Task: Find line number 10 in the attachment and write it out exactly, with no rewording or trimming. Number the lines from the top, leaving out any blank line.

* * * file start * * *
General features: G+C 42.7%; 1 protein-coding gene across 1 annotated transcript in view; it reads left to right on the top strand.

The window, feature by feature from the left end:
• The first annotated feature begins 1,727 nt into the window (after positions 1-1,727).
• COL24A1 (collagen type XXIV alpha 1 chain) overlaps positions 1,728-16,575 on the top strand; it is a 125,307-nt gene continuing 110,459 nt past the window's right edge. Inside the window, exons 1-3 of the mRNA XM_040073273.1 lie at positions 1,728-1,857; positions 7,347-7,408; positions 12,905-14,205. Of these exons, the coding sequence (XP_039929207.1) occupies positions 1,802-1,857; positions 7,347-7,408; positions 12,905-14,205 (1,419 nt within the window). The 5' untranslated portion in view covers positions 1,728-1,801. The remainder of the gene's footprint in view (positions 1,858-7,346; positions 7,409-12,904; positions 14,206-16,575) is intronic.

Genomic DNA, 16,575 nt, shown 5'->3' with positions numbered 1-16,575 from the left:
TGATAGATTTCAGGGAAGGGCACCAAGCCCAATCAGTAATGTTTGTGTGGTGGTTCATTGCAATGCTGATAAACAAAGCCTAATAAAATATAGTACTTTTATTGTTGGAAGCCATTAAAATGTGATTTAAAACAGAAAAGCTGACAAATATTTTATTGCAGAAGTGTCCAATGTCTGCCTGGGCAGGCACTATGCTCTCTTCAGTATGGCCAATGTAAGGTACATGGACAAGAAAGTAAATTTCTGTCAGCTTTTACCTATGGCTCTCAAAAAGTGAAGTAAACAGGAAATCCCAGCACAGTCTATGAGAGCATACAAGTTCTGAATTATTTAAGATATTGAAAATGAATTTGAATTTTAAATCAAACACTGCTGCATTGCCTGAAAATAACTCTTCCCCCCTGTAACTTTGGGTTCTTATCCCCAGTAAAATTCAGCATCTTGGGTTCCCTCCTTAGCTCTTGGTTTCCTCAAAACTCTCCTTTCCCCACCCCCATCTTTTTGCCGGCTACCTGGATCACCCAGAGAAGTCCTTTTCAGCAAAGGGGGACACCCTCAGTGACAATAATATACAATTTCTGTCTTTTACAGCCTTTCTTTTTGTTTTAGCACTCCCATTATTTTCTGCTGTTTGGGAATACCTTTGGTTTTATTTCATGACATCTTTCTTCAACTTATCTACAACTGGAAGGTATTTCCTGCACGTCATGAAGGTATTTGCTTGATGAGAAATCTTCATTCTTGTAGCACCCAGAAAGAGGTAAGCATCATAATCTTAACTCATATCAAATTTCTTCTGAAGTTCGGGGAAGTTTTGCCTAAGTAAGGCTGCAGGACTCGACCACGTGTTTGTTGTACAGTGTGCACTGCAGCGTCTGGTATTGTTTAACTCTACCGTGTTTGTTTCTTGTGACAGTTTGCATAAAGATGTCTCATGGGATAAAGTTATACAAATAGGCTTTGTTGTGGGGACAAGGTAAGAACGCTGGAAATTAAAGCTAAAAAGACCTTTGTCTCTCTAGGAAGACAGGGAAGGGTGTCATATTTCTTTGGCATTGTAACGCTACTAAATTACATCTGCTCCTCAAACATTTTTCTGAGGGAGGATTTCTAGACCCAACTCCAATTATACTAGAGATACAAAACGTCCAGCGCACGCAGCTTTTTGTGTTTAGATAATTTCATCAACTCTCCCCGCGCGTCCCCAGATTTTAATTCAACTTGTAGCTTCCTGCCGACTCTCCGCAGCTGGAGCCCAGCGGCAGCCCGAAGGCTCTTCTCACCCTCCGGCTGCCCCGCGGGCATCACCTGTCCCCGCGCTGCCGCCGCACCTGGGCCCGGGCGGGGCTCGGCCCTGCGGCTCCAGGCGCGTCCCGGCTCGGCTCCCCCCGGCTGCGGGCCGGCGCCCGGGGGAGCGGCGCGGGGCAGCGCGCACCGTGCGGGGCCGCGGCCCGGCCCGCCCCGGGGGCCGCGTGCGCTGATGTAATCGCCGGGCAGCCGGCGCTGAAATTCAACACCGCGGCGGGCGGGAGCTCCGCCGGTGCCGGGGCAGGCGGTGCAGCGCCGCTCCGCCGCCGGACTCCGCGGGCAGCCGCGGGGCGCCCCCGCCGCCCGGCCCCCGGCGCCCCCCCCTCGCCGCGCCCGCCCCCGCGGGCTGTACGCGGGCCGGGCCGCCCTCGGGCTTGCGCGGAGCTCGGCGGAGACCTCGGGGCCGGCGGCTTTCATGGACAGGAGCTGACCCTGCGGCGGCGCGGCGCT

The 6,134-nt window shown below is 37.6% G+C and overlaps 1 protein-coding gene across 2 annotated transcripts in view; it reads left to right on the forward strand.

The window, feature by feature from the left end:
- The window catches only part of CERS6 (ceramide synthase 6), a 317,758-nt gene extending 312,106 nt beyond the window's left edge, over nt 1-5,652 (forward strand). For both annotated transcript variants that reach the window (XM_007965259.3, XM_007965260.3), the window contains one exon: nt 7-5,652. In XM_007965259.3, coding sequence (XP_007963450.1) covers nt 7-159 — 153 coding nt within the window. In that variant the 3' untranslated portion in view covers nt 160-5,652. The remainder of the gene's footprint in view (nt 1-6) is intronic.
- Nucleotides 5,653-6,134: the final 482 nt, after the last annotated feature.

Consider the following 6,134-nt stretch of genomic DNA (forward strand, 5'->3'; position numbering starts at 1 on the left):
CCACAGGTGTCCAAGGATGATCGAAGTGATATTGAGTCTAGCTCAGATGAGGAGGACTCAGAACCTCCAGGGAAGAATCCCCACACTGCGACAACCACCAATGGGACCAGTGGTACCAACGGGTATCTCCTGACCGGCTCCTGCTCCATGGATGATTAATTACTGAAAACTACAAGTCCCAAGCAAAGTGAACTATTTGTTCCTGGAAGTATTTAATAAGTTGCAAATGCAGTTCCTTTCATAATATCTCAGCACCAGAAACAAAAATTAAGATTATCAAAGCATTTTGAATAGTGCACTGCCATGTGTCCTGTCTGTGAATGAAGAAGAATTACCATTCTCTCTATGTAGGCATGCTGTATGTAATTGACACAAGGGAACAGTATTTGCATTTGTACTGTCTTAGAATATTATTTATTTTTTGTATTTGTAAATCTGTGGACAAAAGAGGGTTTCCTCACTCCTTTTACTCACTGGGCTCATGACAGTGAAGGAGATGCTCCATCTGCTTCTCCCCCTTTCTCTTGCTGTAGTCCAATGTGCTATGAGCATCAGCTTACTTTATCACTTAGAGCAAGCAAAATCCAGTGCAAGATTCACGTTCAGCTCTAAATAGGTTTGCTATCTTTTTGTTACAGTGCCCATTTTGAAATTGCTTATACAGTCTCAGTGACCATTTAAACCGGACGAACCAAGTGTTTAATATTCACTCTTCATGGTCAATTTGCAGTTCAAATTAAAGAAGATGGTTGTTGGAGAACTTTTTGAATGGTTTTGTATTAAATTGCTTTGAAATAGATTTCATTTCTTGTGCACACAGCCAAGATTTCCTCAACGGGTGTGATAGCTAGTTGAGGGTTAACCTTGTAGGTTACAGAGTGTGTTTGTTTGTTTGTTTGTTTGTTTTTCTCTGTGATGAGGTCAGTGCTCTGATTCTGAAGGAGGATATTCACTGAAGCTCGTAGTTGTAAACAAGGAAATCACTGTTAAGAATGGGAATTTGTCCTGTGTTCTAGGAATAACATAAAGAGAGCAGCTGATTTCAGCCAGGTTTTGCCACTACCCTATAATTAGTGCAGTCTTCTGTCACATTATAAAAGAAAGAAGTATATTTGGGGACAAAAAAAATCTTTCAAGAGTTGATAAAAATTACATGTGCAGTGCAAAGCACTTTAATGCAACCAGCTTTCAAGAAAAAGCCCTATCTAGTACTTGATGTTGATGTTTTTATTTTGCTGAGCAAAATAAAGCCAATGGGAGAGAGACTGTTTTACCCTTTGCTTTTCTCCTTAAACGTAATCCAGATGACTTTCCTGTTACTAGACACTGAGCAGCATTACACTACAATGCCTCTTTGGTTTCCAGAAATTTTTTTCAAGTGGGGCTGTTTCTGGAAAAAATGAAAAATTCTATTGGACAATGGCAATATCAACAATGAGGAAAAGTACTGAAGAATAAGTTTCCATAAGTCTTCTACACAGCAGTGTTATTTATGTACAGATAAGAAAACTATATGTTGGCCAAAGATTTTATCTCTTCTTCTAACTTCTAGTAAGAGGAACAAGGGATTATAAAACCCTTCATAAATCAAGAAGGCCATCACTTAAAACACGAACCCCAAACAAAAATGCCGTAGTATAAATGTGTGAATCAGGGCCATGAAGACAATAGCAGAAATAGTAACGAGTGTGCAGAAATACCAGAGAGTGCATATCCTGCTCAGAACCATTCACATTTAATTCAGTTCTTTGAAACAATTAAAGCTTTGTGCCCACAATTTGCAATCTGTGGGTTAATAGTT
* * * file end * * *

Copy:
- Nucleotides 5,653-6,134: the final 482 nt, after the last annotated feature.